What Distinguishes Symbolic Play from Other Forms of Play?

The world of play is a vast and varied one—but symbolic play has a unique niche. While it can be mixed with other forms of play, the aspects outlined in the previous section distinguish it and set it apart.

It can be contrasted with functional play, where children use objects as intended. Symbolic play involves transforming objects beyond their original purpose. Rolling a toy car on the floor is functional, but using it as a flying superhero vehicle enters the realm of symbolic play. Similarly, constructive play involves building, while symbolic play might involve imagining a tower as a castle under siege. 

Symbolic play is about “pretending”, while other forms of play focus on “doing” or “creating”. It’s a subtle difference but a profound one, as this specific type of play has a crucial role in cognitive and linguistic development. It bridges concrete operations and abstract thinking.

A happy young boy sitting on the floor, engrossed in playing with a green toy car against a white background
Captivated by Play: A young boy sits on the floor, fully absorbed in manoeuvring his green toy car.

 

The Cognitive Advantages of Symbolic Play

Symbolic play both demonstrates cognitive development and lays a foundation for further advancements. Here’s how it can help children to extend and enrich their learning:

Enhancing Imaginative Capacities

Symbolic play is a key to a child’s imagination, allowing them to create worlds, characters, and more. A cardboard box can become a spaceship and take children to traverse galaxies, encountering aliens and maybe even saving other astronauts from danger. This imaginative exercise stretches boundaries in their brains, widening their lens of possibility.

Problem-Solving and Critical Thinking Development

As they navigate their imaginary worlds, children face challenges and find solutions. Whether their spaceship ‘breaks down’ or the pretend tea is ‘too hot’, solving these problems sharpens critical thinking skills. Children learn to approach problems from various angles, honing their problem-solving abilities.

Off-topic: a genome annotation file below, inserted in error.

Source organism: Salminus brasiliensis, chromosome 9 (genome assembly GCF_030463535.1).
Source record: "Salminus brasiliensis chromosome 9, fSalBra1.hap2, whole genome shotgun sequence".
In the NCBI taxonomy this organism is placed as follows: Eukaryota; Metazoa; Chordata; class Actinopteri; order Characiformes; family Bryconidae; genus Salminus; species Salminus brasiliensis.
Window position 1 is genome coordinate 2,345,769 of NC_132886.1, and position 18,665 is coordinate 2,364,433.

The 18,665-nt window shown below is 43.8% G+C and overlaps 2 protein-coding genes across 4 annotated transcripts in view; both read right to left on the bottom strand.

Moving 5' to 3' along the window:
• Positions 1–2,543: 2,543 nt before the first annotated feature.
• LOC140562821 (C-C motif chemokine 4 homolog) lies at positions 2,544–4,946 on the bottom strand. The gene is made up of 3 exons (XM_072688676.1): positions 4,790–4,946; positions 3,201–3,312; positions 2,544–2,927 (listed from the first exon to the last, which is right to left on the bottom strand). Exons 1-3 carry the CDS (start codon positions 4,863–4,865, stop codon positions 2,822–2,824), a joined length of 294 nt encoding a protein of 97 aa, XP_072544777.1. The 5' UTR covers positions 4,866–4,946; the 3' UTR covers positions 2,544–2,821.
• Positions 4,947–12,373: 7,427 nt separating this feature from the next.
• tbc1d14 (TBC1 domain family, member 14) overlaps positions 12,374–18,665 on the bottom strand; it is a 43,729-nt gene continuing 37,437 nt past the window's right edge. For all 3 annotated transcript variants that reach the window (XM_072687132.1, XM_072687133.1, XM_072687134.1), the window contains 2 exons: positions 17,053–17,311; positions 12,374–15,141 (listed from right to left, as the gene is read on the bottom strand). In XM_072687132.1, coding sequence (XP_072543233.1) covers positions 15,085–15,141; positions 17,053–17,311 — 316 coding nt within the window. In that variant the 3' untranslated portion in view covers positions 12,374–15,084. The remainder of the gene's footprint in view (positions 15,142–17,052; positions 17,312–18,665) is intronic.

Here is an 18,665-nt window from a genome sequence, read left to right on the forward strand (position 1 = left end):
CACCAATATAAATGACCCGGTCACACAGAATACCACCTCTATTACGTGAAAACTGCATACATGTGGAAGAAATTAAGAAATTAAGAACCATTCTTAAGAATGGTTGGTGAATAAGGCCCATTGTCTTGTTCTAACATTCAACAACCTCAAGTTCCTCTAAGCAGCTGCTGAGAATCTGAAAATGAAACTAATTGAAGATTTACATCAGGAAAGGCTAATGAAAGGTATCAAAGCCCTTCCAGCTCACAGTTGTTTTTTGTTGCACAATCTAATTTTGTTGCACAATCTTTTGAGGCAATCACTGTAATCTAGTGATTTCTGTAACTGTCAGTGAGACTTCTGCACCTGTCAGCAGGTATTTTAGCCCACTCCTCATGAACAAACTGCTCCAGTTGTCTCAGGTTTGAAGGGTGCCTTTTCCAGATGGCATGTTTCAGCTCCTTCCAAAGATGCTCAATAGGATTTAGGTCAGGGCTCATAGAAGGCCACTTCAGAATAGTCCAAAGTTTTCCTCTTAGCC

Fostering Creativity and Abstract Thinking

Symbolic play is an exercise in abstraction. A stick becomes a magic wand, a towel transforms into a superhero cape. This leap from concrete to abstract fosters fluid thought, preparing minds to grasp complex concepts more readily in later educational stages.

High-angle view of a teenage girl sitting on the floor, singing into a hairbrush as if it's a microphone while wearing headphones.
Imagination Unplugged: A teenage girl fully immersed in symbolic play, using a hairbrush as a microphone while wearing headphones.

 

Language Development Through Symbolic Play

It’s no secret that childhood is when a huge amount of our language develops. There is an intricate interplay between play and language growth, and symbolic play in particular emerges as influential in this process. It helps to build robust linguistic foundations through imaginative scenarios and make-believe interactions.

Role in Vocabulary Expansion